Though unnamed, the infectious disease in Dickens’s Bleak House (1852–53) is definitely smallpox. The fever, delirium, blindness, and scars that Esther suffers from are the main symptoms of smallpox, and she easily identifies her disease. The process of Esther’s contraction of smallpox reflects both facts and falsehoods about the medical environment at the time Dickens was writing this novel. First, in Dickens’s lifetime, the effect of vaccination was widely accepted. In 1840, the Vaccination Act was passed in Britain, and Dickens was a supporter of vaccination though there were also many opponents. Esther’s tragedy exemplifies the limited and partial medical knowledge of the educated public in Dickens’s time because she diagnoses her disease well but getting vaccinated does not occur to her even though she would have had access to it. Second, Dickens’s choice of victims of the infection does not entirely agree with common medical knowledge. The history of smallpox goes back to 1141 BC, when Ramesses V died of the disease. Since then, smallpox has attacked rich and poor alike. However, in Bleak House, smallpox spreads among the poor and servants. Charley and Esther are infected while nursing, but Jarndyce and Ada are safe from risky physical contact with the invalid thanks to their social standing. The chain of infection in Bleak House suggests the inequality of contracting an infectious disease: this disease selects its victims and the poor and powerless are much more vulnerable than their social betters.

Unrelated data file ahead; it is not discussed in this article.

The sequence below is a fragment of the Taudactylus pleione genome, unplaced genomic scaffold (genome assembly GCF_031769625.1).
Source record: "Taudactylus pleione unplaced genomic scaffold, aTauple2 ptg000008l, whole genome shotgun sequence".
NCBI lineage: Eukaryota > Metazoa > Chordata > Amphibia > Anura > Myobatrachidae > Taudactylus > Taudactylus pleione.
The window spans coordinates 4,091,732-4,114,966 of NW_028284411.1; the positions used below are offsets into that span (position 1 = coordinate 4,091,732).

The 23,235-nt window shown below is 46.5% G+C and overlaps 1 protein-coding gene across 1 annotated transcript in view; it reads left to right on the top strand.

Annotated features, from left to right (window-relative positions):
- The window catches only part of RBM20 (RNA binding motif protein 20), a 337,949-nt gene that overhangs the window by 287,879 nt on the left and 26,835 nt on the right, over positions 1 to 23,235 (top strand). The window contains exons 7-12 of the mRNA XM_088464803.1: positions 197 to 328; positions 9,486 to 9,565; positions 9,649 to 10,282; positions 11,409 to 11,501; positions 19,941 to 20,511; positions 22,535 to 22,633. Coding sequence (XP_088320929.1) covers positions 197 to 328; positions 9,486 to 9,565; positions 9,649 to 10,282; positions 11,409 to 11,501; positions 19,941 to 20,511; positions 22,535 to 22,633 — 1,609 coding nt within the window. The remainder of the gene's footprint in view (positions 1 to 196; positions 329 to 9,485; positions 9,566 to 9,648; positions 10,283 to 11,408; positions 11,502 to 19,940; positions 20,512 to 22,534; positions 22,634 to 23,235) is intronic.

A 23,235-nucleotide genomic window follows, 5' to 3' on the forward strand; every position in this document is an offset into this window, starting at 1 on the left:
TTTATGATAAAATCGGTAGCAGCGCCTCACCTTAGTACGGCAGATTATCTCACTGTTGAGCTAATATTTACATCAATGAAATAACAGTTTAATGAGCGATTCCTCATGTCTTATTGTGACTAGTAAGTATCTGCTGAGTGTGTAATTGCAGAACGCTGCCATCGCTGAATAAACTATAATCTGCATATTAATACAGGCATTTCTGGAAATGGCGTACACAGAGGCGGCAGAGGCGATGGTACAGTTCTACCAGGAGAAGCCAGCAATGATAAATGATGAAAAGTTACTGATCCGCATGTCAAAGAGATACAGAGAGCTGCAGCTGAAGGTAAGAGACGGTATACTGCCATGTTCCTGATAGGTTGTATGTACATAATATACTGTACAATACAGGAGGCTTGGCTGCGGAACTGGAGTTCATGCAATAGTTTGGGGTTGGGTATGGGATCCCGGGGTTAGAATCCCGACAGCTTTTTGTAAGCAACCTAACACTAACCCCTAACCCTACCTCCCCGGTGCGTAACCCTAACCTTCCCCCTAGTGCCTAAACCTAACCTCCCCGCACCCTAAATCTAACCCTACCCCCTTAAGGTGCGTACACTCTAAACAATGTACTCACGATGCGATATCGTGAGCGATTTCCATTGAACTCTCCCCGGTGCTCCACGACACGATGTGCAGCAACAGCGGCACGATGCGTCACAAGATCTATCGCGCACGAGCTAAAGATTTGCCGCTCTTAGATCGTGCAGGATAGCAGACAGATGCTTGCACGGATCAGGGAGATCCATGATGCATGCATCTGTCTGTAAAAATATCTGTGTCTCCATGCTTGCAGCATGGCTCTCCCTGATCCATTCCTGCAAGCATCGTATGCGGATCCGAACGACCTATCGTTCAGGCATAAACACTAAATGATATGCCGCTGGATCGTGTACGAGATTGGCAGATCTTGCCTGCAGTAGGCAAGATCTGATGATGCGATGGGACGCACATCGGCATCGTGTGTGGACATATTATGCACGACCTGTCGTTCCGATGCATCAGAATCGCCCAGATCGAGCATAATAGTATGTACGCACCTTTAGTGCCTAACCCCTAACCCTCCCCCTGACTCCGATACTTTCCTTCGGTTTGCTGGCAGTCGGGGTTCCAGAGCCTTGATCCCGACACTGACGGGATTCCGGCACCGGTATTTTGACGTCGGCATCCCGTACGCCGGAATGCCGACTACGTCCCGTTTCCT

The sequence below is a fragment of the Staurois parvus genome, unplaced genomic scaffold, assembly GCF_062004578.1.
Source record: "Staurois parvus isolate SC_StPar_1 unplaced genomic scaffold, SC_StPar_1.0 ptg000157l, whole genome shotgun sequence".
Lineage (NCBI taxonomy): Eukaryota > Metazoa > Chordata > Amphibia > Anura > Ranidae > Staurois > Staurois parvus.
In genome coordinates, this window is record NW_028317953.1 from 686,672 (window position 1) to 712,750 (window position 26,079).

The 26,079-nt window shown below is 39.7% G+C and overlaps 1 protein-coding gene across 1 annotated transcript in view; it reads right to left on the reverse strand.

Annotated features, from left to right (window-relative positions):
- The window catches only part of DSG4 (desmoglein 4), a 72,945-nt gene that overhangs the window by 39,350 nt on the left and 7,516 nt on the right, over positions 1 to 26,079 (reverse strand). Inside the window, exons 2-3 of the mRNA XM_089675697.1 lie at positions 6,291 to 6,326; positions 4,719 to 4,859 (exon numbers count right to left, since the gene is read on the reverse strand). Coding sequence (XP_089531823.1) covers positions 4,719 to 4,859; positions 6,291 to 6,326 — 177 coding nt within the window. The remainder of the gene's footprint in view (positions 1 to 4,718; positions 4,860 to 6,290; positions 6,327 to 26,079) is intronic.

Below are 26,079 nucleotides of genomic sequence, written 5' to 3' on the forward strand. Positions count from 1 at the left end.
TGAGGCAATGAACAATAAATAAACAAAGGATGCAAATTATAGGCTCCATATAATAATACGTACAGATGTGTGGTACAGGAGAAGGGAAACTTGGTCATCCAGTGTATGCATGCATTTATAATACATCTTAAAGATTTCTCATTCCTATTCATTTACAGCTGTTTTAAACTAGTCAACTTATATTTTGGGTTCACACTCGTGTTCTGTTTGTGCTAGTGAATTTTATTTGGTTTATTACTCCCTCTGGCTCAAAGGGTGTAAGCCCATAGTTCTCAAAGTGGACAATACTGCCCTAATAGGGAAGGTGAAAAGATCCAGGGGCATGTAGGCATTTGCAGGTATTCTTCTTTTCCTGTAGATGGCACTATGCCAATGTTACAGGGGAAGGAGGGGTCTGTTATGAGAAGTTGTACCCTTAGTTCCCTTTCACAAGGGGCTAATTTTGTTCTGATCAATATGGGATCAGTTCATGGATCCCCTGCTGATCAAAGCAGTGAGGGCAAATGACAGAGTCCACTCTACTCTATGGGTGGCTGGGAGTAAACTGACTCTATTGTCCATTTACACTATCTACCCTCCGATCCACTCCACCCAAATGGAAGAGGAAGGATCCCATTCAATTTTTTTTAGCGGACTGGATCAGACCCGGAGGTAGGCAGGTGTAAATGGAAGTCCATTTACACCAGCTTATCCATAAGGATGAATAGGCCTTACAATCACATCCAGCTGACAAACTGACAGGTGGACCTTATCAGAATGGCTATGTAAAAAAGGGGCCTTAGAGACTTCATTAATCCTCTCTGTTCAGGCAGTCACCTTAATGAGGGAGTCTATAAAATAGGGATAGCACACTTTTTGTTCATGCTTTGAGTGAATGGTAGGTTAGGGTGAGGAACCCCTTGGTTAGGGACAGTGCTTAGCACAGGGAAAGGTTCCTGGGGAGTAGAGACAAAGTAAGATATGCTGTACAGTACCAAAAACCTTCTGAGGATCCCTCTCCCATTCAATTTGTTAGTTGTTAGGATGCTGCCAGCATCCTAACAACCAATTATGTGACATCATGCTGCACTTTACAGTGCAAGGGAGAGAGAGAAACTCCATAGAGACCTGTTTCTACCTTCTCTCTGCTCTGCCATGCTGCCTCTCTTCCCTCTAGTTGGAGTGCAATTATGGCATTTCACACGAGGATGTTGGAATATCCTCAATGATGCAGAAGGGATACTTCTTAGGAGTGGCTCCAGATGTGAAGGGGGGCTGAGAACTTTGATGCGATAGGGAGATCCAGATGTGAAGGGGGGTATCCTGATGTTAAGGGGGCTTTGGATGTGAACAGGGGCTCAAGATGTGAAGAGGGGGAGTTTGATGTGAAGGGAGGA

Akiko Takei, Chukyo University, Japan
Stream: Literature/Literary Studies
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